If you have symptoms of asthma, it is important to be properly diagnosed. If you are on a treatment plan for asthma, but the treatment does not seem to be working, you might not have asthma or you may need a different type of asthma medicine. Work with your WiseCare provider to find the right diagnosis and treatment.

Whether you have asthma or a different condition, the right diagnosis is critical for your treatment plan and quality of life.

Is It Allergies?

If you’re one of the 50 million Americans living with allergies, you are probably familiar with the tell-tale signs of allergies, such as sneezing, itchy nose, and watery eyes. Allergies can affect your day-to-day life, and many people feel that they have to “get used to” living with allergies. However, there are different ways you can fight your allergies. WiseCare providers are dedicated to empowering you with the tools you need to understand your allergies—and how to fight them.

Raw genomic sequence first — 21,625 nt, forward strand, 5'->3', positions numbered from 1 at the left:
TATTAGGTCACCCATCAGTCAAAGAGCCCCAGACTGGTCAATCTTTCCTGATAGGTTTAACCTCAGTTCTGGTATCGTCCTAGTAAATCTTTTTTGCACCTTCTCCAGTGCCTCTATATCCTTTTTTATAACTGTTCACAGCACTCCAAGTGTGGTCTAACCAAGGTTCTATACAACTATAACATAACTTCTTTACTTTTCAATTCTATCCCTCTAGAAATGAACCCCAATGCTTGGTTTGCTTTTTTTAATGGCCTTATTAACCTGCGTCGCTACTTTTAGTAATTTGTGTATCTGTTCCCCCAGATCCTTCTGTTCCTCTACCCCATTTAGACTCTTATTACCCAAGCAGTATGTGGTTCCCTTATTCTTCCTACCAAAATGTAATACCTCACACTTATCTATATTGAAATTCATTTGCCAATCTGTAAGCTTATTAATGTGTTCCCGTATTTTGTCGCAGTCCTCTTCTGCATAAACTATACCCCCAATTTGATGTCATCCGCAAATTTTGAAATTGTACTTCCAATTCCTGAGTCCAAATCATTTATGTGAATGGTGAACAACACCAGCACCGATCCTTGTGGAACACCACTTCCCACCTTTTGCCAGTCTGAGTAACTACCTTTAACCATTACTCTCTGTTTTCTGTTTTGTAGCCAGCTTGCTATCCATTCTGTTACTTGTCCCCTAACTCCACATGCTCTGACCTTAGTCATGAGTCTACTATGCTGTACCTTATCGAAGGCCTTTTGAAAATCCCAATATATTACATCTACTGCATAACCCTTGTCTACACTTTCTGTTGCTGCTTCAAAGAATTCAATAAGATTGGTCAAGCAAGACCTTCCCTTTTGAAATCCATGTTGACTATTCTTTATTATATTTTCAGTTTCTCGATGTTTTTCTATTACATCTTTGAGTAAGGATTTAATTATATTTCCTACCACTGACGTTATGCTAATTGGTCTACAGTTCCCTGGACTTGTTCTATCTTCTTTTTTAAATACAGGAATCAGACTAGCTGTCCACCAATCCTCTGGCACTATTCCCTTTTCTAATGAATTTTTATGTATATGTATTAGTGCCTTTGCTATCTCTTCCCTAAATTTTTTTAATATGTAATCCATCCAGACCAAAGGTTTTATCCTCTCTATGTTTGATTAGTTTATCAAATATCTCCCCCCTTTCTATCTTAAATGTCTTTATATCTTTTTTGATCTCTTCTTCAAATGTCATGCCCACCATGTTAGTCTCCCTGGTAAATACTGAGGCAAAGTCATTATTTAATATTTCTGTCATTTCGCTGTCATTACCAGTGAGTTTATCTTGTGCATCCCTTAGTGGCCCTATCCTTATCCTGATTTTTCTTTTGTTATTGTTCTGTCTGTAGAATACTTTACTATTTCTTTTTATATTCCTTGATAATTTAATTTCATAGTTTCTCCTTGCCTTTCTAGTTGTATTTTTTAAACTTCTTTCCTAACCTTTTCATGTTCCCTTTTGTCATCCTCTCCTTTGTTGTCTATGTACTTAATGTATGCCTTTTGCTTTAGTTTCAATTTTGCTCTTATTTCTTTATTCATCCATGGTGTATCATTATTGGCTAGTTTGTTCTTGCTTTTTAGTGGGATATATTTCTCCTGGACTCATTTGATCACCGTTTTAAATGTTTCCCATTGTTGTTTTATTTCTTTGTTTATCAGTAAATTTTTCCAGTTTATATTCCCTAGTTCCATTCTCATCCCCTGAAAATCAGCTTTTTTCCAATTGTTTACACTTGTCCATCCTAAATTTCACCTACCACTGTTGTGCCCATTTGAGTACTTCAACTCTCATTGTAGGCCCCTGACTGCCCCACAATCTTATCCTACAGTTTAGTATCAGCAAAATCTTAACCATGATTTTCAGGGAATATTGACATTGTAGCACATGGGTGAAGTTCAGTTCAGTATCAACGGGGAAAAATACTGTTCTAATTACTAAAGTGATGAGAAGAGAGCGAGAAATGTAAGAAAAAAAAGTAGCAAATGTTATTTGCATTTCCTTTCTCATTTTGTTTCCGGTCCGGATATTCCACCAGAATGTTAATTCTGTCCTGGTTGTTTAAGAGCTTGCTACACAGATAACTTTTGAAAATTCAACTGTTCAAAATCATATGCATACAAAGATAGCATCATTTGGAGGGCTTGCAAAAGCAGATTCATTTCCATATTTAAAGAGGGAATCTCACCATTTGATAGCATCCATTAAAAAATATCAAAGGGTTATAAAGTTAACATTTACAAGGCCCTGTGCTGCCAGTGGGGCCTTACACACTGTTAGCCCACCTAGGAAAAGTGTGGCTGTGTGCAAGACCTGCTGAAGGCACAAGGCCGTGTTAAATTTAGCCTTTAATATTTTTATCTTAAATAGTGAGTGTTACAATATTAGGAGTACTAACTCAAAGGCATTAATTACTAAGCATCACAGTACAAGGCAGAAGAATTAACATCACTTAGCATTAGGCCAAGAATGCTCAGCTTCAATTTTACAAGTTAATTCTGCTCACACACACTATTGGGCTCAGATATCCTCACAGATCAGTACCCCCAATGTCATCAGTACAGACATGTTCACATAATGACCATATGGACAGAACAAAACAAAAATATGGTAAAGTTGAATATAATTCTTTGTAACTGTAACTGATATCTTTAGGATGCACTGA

There are different types of triggers for allergies. These triggers can include foods, pets, medicines, and even sun exposure . There are four types of allergies: respiratory allergy, skin-related allergy, food allergy and insect allergy.

Allergy symptoms occur when immune system pathways are inflamed after an encounter with allergenic proteins in the environment. These proteins are often from plant pollens, animal dander, insect venom, or certain foods.